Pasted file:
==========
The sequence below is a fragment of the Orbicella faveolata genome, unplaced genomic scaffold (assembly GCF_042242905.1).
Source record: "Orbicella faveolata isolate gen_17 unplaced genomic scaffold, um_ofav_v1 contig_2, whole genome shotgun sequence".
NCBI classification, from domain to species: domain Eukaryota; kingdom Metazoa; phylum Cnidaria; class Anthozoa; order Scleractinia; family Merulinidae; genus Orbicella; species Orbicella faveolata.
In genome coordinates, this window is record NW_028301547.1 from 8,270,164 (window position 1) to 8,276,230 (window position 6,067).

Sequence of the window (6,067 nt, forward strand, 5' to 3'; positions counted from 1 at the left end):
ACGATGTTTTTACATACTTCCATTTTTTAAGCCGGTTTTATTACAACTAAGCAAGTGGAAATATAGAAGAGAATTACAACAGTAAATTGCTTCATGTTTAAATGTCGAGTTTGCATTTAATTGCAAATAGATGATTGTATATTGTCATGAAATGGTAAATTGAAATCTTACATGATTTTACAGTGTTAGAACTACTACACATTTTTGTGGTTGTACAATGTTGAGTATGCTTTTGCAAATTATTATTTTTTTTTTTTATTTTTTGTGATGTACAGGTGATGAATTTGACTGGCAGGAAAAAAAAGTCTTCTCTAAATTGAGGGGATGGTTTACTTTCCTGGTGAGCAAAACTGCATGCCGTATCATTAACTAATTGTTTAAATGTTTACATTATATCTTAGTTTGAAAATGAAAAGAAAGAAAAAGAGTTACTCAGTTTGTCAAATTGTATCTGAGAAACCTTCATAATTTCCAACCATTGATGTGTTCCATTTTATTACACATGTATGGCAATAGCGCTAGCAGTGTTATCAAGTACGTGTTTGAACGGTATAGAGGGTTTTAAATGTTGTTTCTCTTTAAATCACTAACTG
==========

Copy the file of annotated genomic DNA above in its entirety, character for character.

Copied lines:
The sequence below is a fragment of the Orbicella faveolata genome, unplaced genomic scaffold (assembly GCF_042242905.1).
Source record: "Orbicella faveolata isolate gen_17 unplaced genomic scaffold, um_ofav_v1 contig_2, whole genome shotgun sequence".
NCBI classification, from domain to species: domain Eukaryota; kingdom Metazoa; phylum Cnidaria; class Anthozoa; order Scleractinia; family Merulinidae; genus Orbicella; species Orbicella faveolata.
In genome coordinates, this window is record NW_028301547.1 from 8,270,164 (window position 1) to 8,276,230 (window position 6,067).

Sequence of the window (6,067 nt, forward strand, 5' to 3'; positions counted from 1 at the left end):
ACGATGTTTTTACATACTTCCATTTTTTAAGCCGGTTTTATTACAACTAAGCAAGTGGAAATATAGAAGAGAATTACAACAGTAAATTGCTTCATGTTTAAATGTCGAGTTTGCATTTAATTGCAAATAGATGATTGTATATTGTCATGAAATGGTAAATTGAAATCTTACATGATTTTACAGTGTTAGAACTACTACACATTTTTGTGGTTGTACAATGTTGAGTATGCTTTTGCAAATTATTATTTTTTTTTTTTATTTTTTGTGATGTACAGGTGATGAATTTGACTGGCAGGAAAAAAAAGTCTTCTCTAAATTGAGGGGATGGTTTACTTTCCTGGTGAGCAAAACTGCATGCCGTATCATTAACTAATTGTTTAAATGTTTACATTATATCTTAGTTTGAAAATGAAAAGAAAGAAAAAGAGTTACTCAGTTTGTCAAATTGTATCTGAGAAACCTTCATAATTTCCAACCATTGATGTGTTCCATTTTATTACACATGTATGGCAATAGCGCTAGCAGTGTTATCAAGTACGTGTTTGAACGGTATAGAGGGTTTTAAATGTTGTTTCTCTTTAAATCACTAACTG